Each of these genes also displayed a non-monotonic response to increasing dose: lower and higher levels changed expression, while none showed a change at the intermediate range of 10 mg/kg/day.

 

Several other genes were only affected at higher doses of DBP.

  PBR, a gene involved in transporting cholesterol, was somewhat surprising: DBP increased PBR gene expression (as indicated by mRNA measurements, but reduced PBR protein in testicular interstitial cells. Lehmann et al. are not certain why this occurs but hypothesize that it could be due to either something that affects the protein after it is transcribed from mRNA (possibly caused by DBP) or differences in PBR gene expression in different areas of the testes.

 

 

DBP also suppressed expression of the gene Insl3 at higher doses (500 mg/kg/day). Insl3 previously has been shown to be involved in directing testicular descent. Mice without the gene show bilateral cryptorchidism.

DBP is known to cause cryptorchidism with exposures of 250 and 500 mg/kg/day. These results suggest that DBP's ability to cause cryptorchidism is a result of its impact on Insl3 activity.

Although effects of DBP on gene expression were evident at 0.1 mg/kg/day for some genes, decreases in testosterone concentration were evident only at exposures of 50 mg/kg/day.

What does this mean?

This study demonstrates that the ubiquitous contaminant DBP suppresses genes important in the development of the male reproductive system in rats, at levels lower than previously thought—levels comparable to current human exposure levels. It also sheds new light on how DBP disrupts the male reproductive system.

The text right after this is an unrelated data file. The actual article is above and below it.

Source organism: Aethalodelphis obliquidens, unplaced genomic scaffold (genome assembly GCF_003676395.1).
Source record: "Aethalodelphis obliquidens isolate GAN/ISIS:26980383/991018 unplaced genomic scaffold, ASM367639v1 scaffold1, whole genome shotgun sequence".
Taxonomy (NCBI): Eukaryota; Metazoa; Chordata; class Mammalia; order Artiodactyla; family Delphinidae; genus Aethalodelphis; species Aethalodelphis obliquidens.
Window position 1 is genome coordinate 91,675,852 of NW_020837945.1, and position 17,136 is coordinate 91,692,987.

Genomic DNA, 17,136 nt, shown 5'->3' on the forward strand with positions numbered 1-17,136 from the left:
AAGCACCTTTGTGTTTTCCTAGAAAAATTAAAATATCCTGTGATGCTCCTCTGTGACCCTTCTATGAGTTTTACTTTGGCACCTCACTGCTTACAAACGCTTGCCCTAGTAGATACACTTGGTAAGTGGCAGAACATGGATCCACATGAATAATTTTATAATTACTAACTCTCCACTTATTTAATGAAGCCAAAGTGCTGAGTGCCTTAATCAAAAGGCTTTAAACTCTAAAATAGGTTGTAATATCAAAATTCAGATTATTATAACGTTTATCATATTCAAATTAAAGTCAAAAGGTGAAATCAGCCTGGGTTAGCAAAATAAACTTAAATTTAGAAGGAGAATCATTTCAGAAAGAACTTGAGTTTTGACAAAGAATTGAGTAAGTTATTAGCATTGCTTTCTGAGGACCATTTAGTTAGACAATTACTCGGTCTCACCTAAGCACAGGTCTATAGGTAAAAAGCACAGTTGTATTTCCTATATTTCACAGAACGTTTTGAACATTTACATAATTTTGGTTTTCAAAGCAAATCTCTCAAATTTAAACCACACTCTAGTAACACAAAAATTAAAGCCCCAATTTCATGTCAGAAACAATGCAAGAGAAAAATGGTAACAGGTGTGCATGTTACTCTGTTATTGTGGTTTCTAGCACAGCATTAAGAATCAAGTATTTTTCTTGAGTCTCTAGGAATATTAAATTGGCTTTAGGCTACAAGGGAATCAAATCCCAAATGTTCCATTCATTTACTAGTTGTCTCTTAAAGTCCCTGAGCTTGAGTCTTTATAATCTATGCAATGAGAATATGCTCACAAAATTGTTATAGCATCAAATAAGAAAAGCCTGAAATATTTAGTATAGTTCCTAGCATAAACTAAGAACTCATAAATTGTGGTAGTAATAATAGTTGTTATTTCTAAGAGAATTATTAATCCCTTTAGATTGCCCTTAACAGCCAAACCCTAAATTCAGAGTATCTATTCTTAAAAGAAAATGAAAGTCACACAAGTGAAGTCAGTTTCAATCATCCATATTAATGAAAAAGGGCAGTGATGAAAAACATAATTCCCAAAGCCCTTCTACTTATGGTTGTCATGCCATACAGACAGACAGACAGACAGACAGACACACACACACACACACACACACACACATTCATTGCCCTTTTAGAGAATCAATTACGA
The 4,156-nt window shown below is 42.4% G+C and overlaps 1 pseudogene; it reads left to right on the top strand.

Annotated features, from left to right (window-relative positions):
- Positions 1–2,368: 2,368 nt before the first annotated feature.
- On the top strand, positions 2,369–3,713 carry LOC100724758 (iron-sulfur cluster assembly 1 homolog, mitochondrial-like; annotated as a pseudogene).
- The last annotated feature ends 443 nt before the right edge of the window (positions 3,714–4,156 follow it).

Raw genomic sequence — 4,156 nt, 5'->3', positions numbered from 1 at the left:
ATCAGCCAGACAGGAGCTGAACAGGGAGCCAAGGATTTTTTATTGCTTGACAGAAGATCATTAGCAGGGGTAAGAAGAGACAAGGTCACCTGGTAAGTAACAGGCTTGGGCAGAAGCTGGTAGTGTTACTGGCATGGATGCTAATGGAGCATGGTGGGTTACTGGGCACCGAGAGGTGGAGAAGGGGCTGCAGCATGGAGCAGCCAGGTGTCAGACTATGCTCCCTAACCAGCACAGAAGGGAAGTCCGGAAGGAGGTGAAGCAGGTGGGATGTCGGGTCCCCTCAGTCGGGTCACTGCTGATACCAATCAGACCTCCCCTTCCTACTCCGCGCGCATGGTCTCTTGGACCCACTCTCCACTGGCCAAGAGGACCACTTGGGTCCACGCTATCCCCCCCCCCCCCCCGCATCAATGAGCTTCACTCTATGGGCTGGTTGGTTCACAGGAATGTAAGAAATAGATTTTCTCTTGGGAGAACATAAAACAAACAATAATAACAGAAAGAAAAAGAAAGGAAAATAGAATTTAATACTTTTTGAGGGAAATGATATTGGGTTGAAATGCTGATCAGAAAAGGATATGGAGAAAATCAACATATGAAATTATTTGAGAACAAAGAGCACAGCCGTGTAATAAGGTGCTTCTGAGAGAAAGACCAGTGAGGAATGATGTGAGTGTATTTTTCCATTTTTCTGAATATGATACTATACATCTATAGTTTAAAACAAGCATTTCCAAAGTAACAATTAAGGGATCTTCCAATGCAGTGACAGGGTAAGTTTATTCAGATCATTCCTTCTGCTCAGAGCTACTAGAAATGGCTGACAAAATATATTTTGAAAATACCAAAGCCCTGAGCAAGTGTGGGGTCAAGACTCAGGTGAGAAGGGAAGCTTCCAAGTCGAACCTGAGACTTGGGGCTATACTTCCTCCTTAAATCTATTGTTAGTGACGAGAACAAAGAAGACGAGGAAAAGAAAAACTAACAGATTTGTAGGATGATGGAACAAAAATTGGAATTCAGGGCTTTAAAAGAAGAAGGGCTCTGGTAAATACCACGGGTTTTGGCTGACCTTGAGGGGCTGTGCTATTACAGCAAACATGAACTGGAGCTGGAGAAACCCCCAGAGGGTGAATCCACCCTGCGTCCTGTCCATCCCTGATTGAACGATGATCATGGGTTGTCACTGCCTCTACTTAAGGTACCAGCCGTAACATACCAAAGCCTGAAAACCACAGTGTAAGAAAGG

Lehmann et al. show that DBP reduces the expression of genes involved in testosterone synthesis in fetal rats, at levels below those causing structural changes to the male reproductive system. At higher levels, DBP causes cryptorchidism, retained nipples, and other reproductive abnormalities.

The current estimate by the US for DBP's "no observed adverse effect level" --or NOAEL-- is 125 mg/kg/day. That level is then used in risk assessment calculations to estimate a safe level for exposure, the 'reference dose,' which for DBP is calculated to be 0.1 mg/kg/day. Surveys by the US CDC already demonstrate that exposures to average citizens in the US can reach 0.113 mg/kg/day, i.e., above the reference dose.

Lehmann et al's results may add to pressure to revisit these guidelines. "Our results establish 50 mg/kg/day as a lowest-observable effect level (LOEL) and 10 mg/kg/day as a no-observable-effect-level (NOEL). How this unfolds will depend upon better understanding of what it means for gene expression to change significantly, at levels for which the endpoints studied (testosterone synthesis in the fetal testosterone synthesis, reproductive tract abnormalities) showed no adverse response. It is possible that these changes truly cause no adverse effect. On the other hand, it is also possible that measuring other endpoints under the control of the same genes, in these tissues or in others, would have shown adverse effects.

Lehmann et al. selected 10 mg/kg/day as the NOEL because it did not cause a statistically significant reduction in testosterone production. However, even lower levels (down to 0.1 mg/kg/day) caused statistically significant reductions in the expression of genes involved in several steps required for testosterone synthesis. The authors observe that the relevance of these alterations in gene expression at levels approaching human exposure levels “remain to be determined” and consider that they “may be sensitive indicators of DBP exposure but not necessarily of adverse consequences to DBP.” The authors also note that more powerful studies with larger numbers of animals and doses may be necessary to better understand the relationship between low levels of DBP exposure and effects on the development of the male reproductive system.